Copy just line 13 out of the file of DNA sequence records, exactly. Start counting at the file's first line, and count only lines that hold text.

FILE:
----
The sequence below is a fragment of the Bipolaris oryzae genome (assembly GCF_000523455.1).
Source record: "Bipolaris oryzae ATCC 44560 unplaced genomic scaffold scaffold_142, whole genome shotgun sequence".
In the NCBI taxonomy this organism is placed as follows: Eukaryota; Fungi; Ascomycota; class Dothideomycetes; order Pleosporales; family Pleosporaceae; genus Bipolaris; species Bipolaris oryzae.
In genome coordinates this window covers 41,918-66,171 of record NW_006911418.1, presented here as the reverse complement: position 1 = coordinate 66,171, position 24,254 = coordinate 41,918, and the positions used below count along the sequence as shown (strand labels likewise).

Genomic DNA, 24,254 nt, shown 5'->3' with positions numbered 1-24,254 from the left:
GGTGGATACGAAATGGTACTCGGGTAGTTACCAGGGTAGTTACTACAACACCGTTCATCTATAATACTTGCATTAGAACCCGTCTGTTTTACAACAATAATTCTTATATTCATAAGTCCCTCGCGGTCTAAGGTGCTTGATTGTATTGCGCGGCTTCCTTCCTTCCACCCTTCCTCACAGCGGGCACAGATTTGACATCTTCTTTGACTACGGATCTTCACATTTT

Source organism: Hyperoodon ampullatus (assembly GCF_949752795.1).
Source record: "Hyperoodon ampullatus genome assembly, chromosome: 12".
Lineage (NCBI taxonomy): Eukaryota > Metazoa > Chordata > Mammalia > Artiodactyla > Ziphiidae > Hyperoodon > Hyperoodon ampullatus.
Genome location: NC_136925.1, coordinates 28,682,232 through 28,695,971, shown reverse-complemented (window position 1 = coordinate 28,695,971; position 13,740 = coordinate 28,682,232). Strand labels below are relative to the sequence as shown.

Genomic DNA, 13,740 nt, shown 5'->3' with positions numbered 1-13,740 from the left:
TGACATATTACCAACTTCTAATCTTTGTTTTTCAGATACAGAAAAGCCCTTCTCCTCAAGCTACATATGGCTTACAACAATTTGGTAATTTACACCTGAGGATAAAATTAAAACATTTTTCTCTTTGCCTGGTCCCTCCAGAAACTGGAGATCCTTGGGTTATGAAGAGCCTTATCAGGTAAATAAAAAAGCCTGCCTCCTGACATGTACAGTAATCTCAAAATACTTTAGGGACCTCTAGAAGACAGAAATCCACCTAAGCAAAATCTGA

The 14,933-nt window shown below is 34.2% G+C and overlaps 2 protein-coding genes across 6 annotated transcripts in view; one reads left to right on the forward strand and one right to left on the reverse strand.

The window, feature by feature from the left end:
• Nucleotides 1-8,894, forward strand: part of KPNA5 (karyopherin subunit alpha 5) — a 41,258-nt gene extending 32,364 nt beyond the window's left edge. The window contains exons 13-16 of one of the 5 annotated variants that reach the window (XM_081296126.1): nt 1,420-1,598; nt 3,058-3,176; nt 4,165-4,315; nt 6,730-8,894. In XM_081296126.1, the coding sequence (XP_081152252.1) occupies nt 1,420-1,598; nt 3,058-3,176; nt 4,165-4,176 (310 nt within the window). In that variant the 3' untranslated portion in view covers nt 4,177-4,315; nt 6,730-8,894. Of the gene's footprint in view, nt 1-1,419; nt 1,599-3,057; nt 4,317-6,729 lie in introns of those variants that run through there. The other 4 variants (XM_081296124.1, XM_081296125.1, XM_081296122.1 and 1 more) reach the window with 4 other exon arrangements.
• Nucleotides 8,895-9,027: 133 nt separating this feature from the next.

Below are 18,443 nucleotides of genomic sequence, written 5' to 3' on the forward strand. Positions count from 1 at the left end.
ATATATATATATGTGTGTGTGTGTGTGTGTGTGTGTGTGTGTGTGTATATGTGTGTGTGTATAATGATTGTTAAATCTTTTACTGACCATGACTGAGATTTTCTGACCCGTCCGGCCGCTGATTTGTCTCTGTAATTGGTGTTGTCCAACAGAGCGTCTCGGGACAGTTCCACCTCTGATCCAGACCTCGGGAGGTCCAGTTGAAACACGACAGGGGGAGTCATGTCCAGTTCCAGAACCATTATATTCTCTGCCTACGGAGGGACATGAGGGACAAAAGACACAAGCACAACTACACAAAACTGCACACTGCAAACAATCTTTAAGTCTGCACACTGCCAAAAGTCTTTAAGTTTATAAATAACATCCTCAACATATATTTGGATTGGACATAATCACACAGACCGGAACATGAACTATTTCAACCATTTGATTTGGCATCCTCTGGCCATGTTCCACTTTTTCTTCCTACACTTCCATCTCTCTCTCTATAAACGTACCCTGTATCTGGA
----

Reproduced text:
The 14,933-nt window shown below is 34.2% G+C and overlaps 2 protein-coding genes across 6 annotated transcripts in view; one reads left to right on the forward strand and one right to left on the reverse strand.